(Updated) DSWD Letting Relief Goods Rot in Warehouse, Accuses Blogger
“Ella Rose” wrote yesterday accusing the Department of Social Welfare and Development (DSWD) of incompetence, posting photos of “relief goods rotting in DSWD warehouses”. The site where she made the accusation, ellaganda.com, has since been taken down. But dementia recently posted a screenshot of Ella’s post, saved from Google’s cache.
Click on the thumbnail below to see the complete post of Ella Rose:
Here’s the main point of her post:
Kahapon, tinanong ng Philippine News si DSWD Secretary Esperanza Cabral:
Editor of Philippine News: Why are the relief goods in DSWD warehouses not moving?
DSWD Secretary Esperanza Cabral: Wala kasing volunteers.
This short interview was done over the phone. Philippine News wanted to hear her side pero ayaw niyang makipag-usap sa press. After four tries, pinasabi na lang niya ang maikling sagot na ito sa secretary niya – “Walang volunteers”.
I don’t want to accuse her of corruption but at the very least she is showing signs of being totally incompetent. We are in a state of calamity where every second counts. May namamatay araw-araw dahil sa sakit.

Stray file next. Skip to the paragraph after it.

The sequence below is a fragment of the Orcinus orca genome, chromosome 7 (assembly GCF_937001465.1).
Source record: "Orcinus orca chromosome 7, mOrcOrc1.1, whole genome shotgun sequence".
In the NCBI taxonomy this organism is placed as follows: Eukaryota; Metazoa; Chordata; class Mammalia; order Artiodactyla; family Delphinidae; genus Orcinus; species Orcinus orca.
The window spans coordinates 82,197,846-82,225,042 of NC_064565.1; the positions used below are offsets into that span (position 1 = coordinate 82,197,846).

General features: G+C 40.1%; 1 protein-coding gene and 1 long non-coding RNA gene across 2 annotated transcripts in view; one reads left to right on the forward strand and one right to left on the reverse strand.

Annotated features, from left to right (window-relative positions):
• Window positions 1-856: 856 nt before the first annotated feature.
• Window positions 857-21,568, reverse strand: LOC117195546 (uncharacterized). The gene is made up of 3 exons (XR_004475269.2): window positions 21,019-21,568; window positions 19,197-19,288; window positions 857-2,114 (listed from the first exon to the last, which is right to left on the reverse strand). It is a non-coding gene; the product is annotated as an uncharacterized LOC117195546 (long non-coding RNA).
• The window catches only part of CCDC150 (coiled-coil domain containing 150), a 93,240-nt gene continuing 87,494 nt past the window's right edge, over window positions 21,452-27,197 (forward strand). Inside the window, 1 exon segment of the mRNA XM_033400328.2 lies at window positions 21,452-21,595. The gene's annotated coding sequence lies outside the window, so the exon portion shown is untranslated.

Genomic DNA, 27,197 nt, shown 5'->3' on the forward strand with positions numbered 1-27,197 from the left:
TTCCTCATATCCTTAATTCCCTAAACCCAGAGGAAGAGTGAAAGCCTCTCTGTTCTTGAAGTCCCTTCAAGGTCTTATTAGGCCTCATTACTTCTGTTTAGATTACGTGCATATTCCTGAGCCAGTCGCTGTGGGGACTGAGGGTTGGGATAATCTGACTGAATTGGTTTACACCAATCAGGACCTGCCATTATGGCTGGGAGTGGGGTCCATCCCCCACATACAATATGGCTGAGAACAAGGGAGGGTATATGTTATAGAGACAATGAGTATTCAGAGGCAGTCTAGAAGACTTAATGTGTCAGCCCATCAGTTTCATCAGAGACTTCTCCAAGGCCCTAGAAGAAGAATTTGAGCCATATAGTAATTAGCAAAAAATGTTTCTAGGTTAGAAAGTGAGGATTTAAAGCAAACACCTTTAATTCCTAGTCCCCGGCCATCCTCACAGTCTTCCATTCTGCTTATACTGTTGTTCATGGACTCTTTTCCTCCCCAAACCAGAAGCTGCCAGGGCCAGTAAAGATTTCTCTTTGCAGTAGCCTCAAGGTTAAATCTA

Currently, as I write this, people are spreading news and opinions about this alleged incident online, sharing through Plurk, Multiply, Facebook, and of course, Twitter. As Manuel Quezon III said on Twitter: “Notice the entry does not allege actual pilfering or stealing, only inefficiency.”
Note the word “allege”: There’s currently no evidence showing that whatever Ella wrote is true. Either she simply posted pictures of relief goods stacked up in the DSWD warehouse, or has really uncovered a case of government inefficiency. Whatever the case, I’ll refrain from drawing any conclusions pending confirmation.
Ella Rose also maintains another site, ellarose.wordpress.com. Here’s her video “welcoming” visitors to that blog:
Update 1: Mikey Arroyo Calls for Volunteers to Help out at DSWD Warehouse
Through his Twitter account:
DSWD now looking for volunteers to help in packing relief goods in their warehouse. Contact Ms.Fabian, Head of Nat Resource OpCen at 8528081
DSWD Relief goods: contact Ms. Fabian or Ronald Reonal 8528081 – number verified